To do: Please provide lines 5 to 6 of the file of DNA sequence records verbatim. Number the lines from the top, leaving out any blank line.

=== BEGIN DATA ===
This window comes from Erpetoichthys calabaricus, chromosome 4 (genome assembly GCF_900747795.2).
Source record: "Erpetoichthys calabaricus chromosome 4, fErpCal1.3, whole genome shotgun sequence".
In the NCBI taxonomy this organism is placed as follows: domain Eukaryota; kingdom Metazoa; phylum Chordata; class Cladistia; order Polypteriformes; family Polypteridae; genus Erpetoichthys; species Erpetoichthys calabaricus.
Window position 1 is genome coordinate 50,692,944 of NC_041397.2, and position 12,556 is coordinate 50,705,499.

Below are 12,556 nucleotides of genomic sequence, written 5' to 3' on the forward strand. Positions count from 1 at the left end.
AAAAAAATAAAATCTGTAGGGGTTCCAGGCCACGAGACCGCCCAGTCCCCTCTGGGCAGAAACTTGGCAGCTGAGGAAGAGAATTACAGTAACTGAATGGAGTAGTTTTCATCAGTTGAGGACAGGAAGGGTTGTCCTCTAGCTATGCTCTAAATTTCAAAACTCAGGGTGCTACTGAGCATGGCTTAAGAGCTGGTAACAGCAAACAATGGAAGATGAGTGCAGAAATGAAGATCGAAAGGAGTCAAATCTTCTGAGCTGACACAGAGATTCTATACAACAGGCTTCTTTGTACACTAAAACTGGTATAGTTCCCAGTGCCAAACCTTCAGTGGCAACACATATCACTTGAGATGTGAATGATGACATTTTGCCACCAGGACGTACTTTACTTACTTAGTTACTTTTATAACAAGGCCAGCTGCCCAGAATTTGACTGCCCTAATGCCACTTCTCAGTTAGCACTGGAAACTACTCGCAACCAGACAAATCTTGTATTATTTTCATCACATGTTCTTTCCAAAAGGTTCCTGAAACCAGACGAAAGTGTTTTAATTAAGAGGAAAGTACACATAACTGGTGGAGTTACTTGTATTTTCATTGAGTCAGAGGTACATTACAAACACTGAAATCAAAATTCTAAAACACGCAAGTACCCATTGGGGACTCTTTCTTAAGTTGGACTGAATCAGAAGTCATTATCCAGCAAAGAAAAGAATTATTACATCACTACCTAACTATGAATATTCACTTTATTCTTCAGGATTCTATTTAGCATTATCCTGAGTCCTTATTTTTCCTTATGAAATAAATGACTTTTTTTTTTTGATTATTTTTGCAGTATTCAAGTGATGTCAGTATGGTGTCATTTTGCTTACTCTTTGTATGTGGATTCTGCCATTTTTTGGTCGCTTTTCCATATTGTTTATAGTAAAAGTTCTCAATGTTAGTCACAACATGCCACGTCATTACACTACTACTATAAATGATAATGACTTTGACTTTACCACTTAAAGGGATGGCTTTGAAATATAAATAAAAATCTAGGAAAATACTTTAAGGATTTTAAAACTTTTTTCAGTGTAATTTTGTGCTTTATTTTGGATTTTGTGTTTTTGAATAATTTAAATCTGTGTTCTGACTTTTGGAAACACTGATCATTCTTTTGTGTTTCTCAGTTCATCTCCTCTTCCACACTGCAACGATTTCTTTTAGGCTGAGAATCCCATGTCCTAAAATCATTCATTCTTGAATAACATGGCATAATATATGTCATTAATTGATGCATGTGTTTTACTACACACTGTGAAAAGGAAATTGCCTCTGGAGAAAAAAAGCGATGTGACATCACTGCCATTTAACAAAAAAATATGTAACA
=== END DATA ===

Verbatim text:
Below are 12,556 nucleotides of genomic sequence, written 5' to 3' on the forward strand. Positions count from 1 at the left end.
AAAAAAATAAAATCTGTAGGGGTTCCAGGCCACGAGACCGCCCAGTCCCCTCTGGGCAGAAACTTGGCAGCTGAGGAAGAGAATTACAGTAACTGAATGGAGTAGTTTTCATCAGTTGAGGACAGGAAGGGTTGTCCTCTAGCTATGCTCTAAATTTCAAAACTCAGGGTGCTACTGAGCATGGCTTAAGAGCTGGTAACAGCAAACAATGGAAGATGAGTGCAGAAATGAAGATCGAAAGGAGTCAAATCTTCTGAGCTGACACAGAGATTCTATACAACAGGCTTCTTTGTACACTAAAACTGGTATAGTTCCCAGTGCCAAACCTTCAGTGGCAACACATATCACTTGAGATGTGAATGATGACATTTTGCCACCAGGACGTACTTTACTTACTTAGTTACTTTTATAACAAGGCCAGCTGCCCAGAATTTGACTGCCCTAATGCCACTTCTCAGTTAGCACTGGAAACTACTCGCAACCAGACAAATCTTGTATTATTTTCATCACATGTTCTTTCCAAAAGGTTCCTGAAACCAGACGAAAGTGTTTTAATTAAGAGGAAAGTACACATAACTGGTGGAGTTACTTGTATTTTCATTGAGTCAGAGGTACATTACAAACACTGAAATCAAAATTCTAAAACACGCAAGTACCCATTGGGGACTCTTTCTTAAGTTGGACTGAATCAGAAGTCATTATCCAGCAAAGAAAAGAATTATTACATCACTACCTAACTATGAATATTCACTTTATTCTTCAGGATTCTATTTAGCATTATCCTGAGTCCTTATTTTTCCTTATGAAATAAATGACTTTTTTTTTTTGATTATTTTTGCAGTATTCAAGTGATGTCAGTATGGTGTCATTTTGCTTACTCTTTGTATGTGGATTCTGCCATTTTTTGGTCGCTTTTCCATATTGTTTATAGTAAAAGTTCTCAATGTTAGTCACAACATGCCACGTCATTACACTACTACTATAAATGATAATGACTTTGACTTTACCACTTAAAGGGATGGCTTTGAAATATAAATAAAAATCTAGGAAAATACTTTAAGGATTTTAAAACTTTTTTCAGTGTAATTTTGTGCTTTATTTTGGATTTTGTGTTTTTGAATAATTTAAATCTGTGTTCTGACTTTTGGAAACACTGATCATTCTTTTGTGTTTCTCAGTTCATCTCCTCTTCCACACTGCAACGATTTCTTTTAGGCTGAGAATCCCATGTCCTAAAATCATTCATTCTTGAATAACATGGCATAATATATGTCATTAATTGATGCATGTGTTTTACTACACACTGTGAAAAGGAAATTGCCTCTGGAGAAAAAAAGCGATGTGACATCACTGCCATTTAACAAAAAAATATGTAACA